Part 7 of the CFR periods 4-5 (1970 - 2000)
This part covers freight cars. Here is where it gets interesting for TT modelers, as there are quite a few models out there that can be modified into CFR cars. I browsed quickly the current Tillig product line-up and picked the closest matches and, in one case, gasp, an actual model. Please help me with filling in the gaps and with recommending better alternatives.
I included the most common cars that you could see on the network at the time, the cars that create the look and feel of the period. Please note that the photos are recent, so the cars either have been repainted to match the colour schemes and logos of the current freight operators, or they are in disrepair, on their way to the scrapyard.
- two-axle gondola with steel body and wood bottom. The paint on the real car in this photo is very faded, the model matches the actual colour better. Very good TT match is Tillig 14266.
- four-axle gondola car with steel walls and bottom. This car has the most unloading possibilities: The bottom drops open on both sides. The side walls have two double doors each. The bulkheads flip up for tipping. The couplers are built for rotary unloading. As a result, Eacs was the most common car on the CFR network of the period, with thousands of units ferrying all sorts of cargo. The side walls are curved. A good model does not exist but two are close. Tillig 15241 is an Eaos car with non-drop (probably wood) bottom and the sides are not curved but has the correct side panel arrangement. PMT 65351 has the walls curving correctly, but the doors are in the wrong location. Do you know a better match?
- four-axle open hopper car with gravity unloading. Unit trains composed exclusively of these cars move high-volume bulk cargo such as coal or ore. CFR operated a a coal transshipment terminal at the break of gauge with Ukraine, then Soviet Union. The coal arriving in broad gauge hopper cars was unloaded into normal gauge CFR Fals cars. The model here is way off, please help finding a better match.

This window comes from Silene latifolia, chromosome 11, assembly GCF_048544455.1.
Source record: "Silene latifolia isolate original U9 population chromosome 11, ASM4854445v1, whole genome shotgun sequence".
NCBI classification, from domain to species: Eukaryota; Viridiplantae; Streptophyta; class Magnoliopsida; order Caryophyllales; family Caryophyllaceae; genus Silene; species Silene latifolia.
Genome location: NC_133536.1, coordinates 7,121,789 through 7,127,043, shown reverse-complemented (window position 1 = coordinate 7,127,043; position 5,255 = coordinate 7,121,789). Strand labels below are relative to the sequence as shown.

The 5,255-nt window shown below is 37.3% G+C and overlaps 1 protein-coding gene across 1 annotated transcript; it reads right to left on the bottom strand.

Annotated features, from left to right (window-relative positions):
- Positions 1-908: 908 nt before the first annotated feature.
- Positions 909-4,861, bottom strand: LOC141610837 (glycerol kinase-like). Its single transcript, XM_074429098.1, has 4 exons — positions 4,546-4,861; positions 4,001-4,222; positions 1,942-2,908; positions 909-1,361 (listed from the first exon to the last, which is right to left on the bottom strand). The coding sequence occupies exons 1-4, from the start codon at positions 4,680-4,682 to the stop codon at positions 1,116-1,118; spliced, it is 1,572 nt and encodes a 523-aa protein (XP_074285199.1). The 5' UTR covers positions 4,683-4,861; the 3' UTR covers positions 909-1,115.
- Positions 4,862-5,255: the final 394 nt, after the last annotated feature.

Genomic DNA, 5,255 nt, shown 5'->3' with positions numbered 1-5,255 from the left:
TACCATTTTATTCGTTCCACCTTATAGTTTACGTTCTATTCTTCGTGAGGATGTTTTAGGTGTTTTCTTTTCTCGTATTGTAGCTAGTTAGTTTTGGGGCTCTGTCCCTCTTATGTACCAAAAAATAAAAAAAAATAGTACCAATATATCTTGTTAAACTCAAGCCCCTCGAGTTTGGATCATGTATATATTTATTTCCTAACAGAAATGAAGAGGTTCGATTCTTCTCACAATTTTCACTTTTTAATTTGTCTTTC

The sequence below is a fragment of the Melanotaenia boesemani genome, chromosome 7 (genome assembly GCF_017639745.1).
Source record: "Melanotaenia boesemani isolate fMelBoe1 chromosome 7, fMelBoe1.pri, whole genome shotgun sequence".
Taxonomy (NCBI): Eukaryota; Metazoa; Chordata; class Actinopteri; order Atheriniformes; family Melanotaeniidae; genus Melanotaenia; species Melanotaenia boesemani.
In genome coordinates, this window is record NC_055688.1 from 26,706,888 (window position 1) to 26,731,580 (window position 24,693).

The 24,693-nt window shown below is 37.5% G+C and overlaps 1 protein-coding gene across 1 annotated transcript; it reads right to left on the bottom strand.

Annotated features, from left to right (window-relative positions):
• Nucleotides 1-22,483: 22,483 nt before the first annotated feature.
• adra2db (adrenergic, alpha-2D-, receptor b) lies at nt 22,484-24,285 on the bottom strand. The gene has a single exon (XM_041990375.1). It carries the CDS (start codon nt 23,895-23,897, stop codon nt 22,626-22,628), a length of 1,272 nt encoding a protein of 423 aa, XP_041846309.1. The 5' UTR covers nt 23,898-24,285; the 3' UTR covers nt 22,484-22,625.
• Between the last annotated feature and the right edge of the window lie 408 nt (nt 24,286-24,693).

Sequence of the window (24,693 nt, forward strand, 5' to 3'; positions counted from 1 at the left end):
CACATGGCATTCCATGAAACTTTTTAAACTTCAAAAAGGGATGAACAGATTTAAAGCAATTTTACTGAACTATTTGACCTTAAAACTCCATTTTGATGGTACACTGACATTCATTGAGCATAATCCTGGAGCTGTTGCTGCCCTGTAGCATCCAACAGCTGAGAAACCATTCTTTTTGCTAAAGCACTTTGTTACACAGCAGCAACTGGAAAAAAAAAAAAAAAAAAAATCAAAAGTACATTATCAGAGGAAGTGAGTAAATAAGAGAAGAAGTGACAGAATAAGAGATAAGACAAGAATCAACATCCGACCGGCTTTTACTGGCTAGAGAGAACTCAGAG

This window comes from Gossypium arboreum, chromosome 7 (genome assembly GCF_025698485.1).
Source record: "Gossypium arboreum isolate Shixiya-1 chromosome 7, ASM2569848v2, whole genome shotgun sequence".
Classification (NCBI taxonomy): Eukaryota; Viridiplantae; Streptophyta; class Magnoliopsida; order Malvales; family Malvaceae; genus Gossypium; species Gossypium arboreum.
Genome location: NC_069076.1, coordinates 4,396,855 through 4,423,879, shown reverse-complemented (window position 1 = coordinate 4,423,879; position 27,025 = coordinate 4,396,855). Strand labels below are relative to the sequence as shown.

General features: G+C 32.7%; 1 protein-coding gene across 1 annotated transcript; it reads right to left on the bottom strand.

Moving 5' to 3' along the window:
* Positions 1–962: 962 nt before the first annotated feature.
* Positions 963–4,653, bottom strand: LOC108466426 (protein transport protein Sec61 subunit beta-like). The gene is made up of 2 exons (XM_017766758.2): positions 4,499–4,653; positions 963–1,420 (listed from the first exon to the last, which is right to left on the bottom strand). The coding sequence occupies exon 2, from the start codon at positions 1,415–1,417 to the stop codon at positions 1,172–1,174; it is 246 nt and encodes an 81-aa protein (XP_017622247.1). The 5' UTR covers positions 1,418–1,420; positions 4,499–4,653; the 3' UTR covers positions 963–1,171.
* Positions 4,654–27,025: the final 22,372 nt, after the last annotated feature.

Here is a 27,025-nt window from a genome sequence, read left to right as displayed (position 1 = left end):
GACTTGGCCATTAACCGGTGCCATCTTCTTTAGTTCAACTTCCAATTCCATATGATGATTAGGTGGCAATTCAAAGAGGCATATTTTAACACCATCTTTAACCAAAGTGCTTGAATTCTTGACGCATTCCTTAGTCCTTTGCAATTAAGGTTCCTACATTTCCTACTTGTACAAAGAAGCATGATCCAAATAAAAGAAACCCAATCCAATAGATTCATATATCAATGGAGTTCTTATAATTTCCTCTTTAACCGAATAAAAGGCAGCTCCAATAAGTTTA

- four-axle open hopper car with controlled gravity unloading. Discharge ports are located on both the sides of the car and along the centre, between the rails. Discharge gates are operated remotely with compressed air and the cars have a high-pressure compressed air header and connection hoses separate from those for the air brakes. These cars can unload while moving. They are used mainly to transport and distribute ballast for railway track construction and maintenance. Could not find a suitable TT model.
- two-axle boxcar with wood walls/floor and steel roof. These cars come in two variants: with and without brakeman's cabin. Good TT match is Schirmer 20321.
- two-axle high-volume boxcar with steel body and wood floors. Very good TT match is Tillig 17158.
- four-axle boxcar with steel body and wood floors. Lok-Schlosserei makes a very good, albeit expensive TT model.
- two-axle high-volume thermally insulated car without refrigeration unit. Very good TT match is Tillig 14691 .
- two-axle flat car with wood floor, low walls and folding stakes. Very good TT match is Tillig 14758.
- four-axle flat car with wood floor, low bulkheads, folding stakes and container pegs. Fits three 20-foot containers. Very good TT match is Tillig 15582.
- four-axle covered hopper car with gravity unloading. The movable roof and the discharge gates are operated pneumatically. Unit trains composed exclusively of these cars used to move mainly uranium ore. Could not find a decent TT stand-in.
- two-axle cement silo car with pneumatic cyclone unloading. Good TT match is Piko 47750.
- four-axle grain hopper car with gravity unloading. The cars allow transportation of any product in granular/pellet form. To avoid cross-contamination, the cars reserved for grains are marked "CEREALE" in large lettering on the sides. I am not sure about this TT model. The Tillig catalogue shows a drawing rather than a photograph of the model. The car is classified as Uacs and it seems to have some pipes underneath, making me think this is a four-axle cement silo. Please help me clarify this. How did grain hopper cars look on the DR/DB network of the period?
- four-axle tanker car with double insulated walls and steam heat tracing. This was the most common tanker on the network, there were thousands of them in service. Could not find a decent TT match.
- four-axle tanker car with, if I remember correctly, double insulated walls. And now, Ladies and Gentlemen, drum roll please: an actual TT model made by Tillig (art. #15468). Cue in the fireworks and the uplifting orchestral music.
More post to follow.